Lack of Public Notice & Meaningful Participation

In February 2010, Yellowstone’s newly-created Wireless Committee drew up a list of ten steps to be taken on the Lake cell tower application.  Public notice was at the heart of the process.  It called for the Park to issue a press release (to let the public “know what our process will be…”), hold public meetings, and place a notice in the Federal Register.  

Unfortunately, Yellowstone jettisoned much of its planned public notice – a failure made even more striking by the long, multi-year gestation period for this project:

No Federal Register Notice:  The Wireless Committee was especially adamant about publishing a notice in the Federal RegisterMeeting minutes from as early as October 2009 (before an application had even been received) state:  “The timeline for this project must take into account that a Federal Register notice for public comment must be published.” 

Then in August 2010 came word from NPS Headquarters that a Federal Register notice was a bad idea:  “Federal Register Notice should not be published as it is policy not law…” 

Next came the long wait as agency lawyers in D.C. and Denver considered the issue.  The Committee was insistent:  “If solicitor advises not to do the FRN [we] would request a letter from them explaining why FRN should not be done.  Committee believes the FRN should be done,” the Committee wrote in February 2011.












Language in the Wireless Plan’s FONSI (“Finding of No Significant Impact”) clearly supported the Committee’s view:

For [Wireless Communications Facilities] that require a right-of-way permit (currently cellular communications towers and associated infrastructure), the park would issue a notice in the Federal Register… The public would have an opportunity to comment on the proposed tower and right-of-way permit.” (pp. 42-43)

Park officials eventually acknowledged that a Federal Register notice was indeed required, but then issued a “Categorical Exclusion” amending the 2009 FONSI requirement for such a notice because (as their lawyers had insisted) “alternatives, impacts, and mitigation measures were analyzed” in the Wireless Plan’s 2008-09 documents. This document is doubly dubious in that the Park could not have analyzed visual and other impacts of the Lake cell tower back in 2008-09 when they did not receive an application with the proposed height and location of the tower until 2012.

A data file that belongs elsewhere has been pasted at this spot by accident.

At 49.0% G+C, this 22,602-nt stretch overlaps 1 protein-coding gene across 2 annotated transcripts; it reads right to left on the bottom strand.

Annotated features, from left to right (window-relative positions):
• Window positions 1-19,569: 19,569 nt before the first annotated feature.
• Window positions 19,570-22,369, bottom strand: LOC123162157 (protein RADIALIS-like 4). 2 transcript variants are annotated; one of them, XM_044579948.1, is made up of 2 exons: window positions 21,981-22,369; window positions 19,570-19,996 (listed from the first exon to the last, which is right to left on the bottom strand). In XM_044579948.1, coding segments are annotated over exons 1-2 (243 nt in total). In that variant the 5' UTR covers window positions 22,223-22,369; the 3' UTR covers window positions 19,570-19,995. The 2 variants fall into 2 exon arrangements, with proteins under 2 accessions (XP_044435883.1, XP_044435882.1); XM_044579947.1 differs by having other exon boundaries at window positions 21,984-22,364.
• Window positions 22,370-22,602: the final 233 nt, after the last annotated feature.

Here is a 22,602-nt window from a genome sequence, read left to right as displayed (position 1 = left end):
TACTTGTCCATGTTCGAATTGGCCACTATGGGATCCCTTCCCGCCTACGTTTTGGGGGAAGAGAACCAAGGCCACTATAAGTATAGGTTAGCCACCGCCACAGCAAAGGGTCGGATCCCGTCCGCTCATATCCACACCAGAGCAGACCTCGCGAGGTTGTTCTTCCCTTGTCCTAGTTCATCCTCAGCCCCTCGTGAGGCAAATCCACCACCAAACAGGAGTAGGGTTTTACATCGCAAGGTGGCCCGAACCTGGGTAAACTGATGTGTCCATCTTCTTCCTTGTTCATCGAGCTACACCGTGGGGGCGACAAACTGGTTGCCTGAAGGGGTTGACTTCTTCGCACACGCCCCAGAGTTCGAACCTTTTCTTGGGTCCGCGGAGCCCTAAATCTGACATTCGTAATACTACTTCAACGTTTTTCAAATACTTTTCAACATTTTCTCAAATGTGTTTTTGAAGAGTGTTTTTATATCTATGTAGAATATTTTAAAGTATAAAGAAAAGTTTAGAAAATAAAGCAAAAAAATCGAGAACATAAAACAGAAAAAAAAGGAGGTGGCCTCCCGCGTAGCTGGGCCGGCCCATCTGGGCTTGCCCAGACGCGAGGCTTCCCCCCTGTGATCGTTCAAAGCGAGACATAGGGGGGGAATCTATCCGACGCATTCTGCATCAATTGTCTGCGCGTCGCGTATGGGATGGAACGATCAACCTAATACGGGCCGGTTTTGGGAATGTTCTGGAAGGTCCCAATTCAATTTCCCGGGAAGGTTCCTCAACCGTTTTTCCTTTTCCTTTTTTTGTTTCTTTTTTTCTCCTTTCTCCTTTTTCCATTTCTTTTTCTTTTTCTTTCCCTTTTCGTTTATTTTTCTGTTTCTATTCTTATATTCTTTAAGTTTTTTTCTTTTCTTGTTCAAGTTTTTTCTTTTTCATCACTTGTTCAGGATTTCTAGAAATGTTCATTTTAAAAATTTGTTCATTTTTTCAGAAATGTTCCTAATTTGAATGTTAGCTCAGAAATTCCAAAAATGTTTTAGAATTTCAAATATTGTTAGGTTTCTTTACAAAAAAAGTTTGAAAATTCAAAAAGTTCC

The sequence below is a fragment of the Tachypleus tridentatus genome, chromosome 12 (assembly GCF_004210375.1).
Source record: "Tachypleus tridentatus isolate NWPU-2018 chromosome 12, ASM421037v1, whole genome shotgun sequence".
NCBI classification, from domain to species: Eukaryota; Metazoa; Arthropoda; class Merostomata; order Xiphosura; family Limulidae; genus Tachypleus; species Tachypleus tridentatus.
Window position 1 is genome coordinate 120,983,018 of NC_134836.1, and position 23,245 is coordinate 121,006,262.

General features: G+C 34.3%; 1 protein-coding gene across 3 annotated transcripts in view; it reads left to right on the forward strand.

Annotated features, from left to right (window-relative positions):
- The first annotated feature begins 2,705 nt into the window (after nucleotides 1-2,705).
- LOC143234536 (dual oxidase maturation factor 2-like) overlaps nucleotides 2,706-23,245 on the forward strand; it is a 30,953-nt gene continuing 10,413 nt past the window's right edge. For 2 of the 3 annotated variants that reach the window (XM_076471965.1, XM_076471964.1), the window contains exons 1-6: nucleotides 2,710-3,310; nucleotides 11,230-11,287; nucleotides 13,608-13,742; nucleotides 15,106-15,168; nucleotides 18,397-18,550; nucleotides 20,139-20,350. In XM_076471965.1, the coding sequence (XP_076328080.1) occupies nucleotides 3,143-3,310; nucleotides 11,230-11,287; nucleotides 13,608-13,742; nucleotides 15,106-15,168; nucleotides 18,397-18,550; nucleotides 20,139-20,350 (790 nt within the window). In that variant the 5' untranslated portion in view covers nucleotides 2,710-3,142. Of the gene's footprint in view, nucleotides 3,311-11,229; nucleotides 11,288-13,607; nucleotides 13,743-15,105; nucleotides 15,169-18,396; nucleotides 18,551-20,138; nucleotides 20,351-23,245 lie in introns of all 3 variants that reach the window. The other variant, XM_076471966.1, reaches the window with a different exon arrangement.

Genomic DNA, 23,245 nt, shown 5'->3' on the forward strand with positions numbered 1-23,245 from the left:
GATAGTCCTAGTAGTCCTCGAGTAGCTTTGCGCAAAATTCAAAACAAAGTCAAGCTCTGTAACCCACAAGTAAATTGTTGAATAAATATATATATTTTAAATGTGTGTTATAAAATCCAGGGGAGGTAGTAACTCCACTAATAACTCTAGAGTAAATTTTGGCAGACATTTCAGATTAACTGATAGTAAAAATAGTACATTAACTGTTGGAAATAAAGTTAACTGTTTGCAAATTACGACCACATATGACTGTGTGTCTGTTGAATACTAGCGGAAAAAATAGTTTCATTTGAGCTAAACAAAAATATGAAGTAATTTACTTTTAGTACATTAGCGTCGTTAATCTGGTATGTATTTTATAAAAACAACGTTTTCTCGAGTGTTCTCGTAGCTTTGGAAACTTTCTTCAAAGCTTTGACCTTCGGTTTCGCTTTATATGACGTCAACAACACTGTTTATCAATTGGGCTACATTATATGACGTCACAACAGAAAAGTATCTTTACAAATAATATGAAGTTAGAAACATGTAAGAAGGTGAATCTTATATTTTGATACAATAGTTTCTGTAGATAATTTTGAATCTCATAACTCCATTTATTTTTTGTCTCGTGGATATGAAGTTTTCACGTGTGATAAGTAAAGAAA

The October 2012 Press ReleaseThe Park used a press release in October 2012 to inform the public that an application for a cell tower at Lake had been received and was under review. Nine months had elapsed since they had received the application from Verizon. During the nine months, Park officials had consulted with the Wyoming State Historic Preservation Office (WY SHPO) about the Lake proposal and its possible effects on nearby historic districts and buildings, but no word had gone out to the public about this consultation, as required by law

In July 2012 when PEER learned of this serious exclusion of the public from the process, it wrote immediately to the NPS Regional Director to complain. 

It appears that the only thing our protest letter induced was the Park issuing a press release three months latter – nine months after it received Verizon’s application – to notify the public about the proposed project.

Public Opposition Ignored:  The majority of public comments received by the Park opposed Verizon’s proposal to build a new cell tower at Lake: 

Contrast the public’s opposition to the Lake cell tower (and its exclusion from the process for nine months in 2012) with the Park’s enthusiasm for the Verizon proposal when first received.  Wrote Dustin Sene of the Park’s Technology Services to Verizon’s contractor: 

“I will do whatever I can to help you out here.  The wireless committee was excited to get the SF-299 [the official form for cell tower proposals] and see this project getting under way…”

Park officials had strongly supported a cell tower at Lake for ten years.  Hence, their lack of interest in either engaging the public or taking into account what the public had to say made sense.